We will discuss more on longer-range volatility later, but certainly for Q3 at least, volatility remained compressed throughout. In terms of price overall, we will indeed exit the quarter lower than we entered in, though this doesn’t quite tell the whole story.
While we do see market structure overall in bearish terms, our argument for lower across Q3 as a whole was not because we expected a significant downturn or negative catalyst; as we laid out in that research, while neither was particularly likely, an event-driven view overall tilted towards more potential positive catalysts than negative, with the former being fairly straightforward (positive to extreme-positive outcomes on the Ripple and Grayscale cases) and the latter being far murkier (Binance’s ongoing position re: regulatory scrutiny).
In the end, even those positive catalysts (in the forms that we received them – Ripple was positive and somewhat beat expectations, Grayscale was positive but in line with expectations) failed to change market structure, with only Ripple of the two even seriously challenging it (the quarterly high at around $31,800 on BTC was put in within minutes of the Ripple judgement); and while losses were concentrated in a few days nominally (particularly 17th August – this came without a clear impetus, with the closest thing having been the realisation of a delay on the Grayscale judgement from 15th to eventually 29th August), on the whole, we have seen a slow grind downwards.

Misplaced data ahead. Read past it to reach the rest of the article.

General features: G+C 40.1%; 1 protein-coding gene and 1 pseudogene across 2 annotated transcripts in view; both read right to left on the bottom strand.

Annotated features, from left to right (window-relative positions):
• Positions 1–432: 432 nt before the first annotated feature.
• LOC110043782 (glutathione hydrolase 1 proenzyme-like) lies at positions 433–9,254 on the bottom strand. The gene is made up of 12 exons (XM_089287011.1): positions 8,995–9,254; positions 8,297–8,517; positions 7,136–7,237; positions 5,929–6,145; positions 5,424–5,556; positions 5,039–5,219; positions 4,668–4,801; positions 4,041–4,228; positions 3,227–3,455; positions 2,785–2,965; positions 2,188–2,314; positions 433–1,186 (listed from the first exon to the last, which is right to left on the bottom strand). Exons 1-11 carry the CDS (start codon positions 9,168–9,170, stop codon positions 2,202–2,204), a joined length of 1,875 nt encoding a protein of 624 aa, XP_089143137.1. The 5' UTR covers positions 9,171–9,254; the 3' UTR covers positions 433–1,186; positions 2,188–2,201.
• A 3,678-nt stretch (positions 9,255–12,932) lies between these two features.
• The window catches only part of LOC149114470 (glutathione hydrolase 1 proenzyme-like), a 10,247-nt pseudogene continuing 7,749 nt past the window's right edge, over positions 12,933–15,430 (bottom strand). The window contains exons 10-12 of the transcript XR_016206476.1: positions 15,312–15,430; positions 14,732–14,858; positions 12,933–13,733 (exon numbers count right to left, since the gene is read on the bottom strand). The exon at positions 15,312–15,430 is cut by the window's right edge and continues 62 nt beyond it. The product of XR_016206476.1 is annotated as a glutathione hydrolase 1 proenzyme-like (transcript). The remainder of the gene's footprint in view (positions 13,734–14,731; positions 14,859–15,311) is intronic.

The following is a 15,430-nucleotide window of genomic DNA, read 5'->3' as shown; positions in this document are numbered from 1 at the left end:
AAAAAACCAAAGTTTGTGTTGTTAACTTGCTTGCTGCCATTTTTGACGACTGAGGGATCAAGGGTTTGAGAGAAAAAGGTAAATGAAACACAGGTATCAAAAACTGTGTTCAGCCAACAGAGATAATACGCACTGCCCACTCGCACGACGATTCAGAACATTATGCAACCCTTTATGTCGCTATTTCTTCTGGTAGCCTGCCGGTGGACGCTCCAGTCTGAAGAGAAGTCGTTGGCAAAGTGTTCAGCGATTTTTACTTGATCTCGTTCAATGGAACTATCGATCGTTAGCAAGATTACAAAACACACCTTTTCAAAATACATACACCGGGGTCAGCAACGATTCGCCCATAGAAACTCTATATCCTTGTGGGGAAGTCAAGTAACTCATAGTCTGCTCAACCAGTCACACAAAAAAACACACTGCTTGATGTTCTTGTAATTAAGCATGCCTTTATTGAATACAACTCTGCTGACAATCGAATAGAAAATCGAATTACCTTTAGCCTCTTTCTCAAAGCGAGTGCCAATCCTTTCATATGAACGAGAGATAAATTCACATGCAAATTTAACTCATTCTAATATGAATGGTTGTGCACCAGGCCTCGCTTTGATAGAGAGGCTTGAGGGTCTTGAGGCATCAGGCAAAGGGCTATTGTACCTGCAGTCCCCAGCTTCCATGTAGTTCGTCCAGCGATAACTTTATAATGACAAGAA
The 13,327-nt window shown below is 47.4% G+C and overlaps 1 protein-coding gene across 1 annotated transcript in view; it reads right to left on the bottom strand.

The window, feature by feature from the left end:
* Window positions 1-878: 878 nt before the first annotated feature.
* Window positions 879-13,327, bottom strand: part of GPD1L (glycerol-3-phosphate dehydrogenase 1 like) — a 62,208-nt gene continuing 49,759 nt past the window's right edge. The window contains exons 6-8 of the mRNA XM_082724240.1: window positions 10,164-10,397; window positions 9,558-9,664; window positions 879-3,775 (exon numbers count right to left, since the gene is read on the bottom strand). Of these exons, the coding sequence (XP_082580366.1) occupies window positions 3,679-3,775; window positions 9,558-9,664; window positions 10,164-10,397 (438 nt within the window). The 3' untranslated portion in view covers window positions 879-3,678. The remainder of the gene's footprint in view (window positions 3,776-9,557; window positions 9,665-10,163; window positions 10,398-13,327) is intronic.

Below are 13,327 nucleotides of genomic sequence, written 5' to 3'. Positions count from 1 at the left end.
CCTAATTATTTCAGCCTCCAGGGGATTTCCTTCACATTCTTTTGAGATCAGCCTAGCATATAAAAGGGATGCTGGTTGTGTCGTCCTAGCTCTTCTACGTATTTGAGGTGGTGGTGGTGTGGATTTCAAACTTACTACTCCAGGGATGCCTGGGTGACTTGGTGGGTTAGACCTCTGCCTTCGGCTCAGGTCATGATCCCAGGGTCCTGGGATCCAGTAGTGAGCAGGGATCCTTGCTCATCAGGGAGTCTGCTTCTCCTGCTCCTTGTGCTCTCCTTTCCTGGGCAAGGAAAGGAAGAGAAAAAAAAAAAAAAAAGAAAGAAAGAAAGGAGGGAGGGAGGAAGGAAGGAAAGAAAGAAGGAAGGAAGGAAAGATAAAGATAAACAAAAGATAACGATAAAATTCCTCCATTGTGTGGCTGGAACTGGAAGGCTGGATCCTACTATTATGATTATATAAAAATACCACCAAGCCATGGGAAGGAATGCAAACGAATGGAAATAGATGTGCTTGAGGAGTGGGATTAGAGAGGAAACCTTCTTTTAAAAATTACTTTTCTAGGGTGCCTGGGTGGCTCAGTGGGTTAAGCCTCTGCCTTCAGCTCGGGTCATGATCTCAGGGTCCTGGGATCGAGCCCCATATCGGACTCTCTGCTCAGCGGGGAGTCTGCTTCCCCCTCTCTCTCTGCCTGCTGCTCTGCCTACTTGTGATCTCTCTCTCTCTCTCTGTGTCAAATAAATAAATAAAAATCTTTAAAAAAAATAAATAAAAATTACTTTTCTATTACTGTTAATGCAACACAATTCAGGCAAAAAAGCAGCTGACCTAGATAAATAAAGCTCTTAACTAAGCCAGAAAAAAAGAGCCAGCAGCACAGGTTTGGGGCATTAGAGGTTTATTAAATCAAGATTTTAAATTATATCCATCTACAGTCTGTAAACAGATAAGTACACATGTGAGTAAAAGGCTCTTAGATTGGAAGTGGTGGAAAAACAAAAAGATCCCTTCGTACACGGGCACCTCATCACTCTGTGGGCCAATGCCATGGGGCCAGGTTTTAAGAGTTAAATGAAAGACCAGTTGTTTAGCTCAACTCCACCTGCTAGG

We of course tend to focus on BTC as a proxy for the markets as a whole in any case, but it should be noted that even by the standards of said markets (i.e. extremely heavily correlated), Q3 saw little to talk about.